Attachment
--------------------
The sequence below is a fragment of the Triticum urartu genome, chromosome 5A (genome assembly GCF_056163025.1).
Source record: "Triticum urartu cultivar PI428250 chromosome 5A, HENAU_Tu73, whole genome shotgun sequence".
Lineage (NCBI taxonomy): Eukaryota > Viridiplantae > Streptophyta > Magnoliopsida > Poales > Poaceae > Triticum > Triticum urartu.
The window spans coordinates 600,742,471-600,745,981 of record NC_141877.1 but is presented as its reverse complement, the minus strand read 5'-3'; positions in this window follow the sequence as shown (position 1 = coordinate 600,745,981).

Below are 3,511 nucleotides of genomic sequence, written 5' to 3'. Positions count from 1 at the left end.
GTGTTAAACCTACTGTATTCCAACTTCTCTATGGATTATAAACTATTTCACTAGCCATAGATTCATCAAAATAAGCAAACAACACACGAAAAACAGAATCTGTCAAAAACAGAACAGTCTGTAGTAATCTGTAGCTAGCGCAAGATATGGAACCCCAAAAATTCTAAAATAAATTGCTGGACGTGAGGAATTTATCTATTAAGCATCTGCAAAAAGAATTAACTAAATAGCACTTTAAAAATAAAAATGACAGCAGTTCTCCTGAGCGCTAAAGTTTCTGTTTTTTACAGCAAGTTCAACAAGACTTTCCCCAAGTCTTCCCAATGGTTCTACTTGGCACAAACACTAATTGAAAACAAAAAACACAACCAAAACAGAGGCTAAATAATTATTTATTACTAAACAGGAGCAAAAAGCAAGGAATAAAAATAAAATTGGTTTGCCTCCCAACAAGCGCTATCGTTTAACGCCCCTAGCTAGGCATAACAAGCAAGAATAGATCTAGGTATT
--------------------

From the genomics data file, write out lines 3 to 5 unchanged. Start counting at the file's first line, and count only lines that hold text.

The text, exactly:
Lineage (NCBI taxonomy): Eukaryota > Viridiplantae > Streptophyta > Magnoliopsida > Poales > Poaceae > Triticum > Triticum urartu.
The window spans coordinates 600,742,471-600,745,981 of record NC_141877.1 but is presented as its reverse complement, the minus strand read 5'-3'; positions in this window follow the sequence as shown (position 1 = coordinate 600,745,981).

Below are 3,511 nucleotides of genomic sequence, written 5' to 3'. Positions count from 1 at the left end.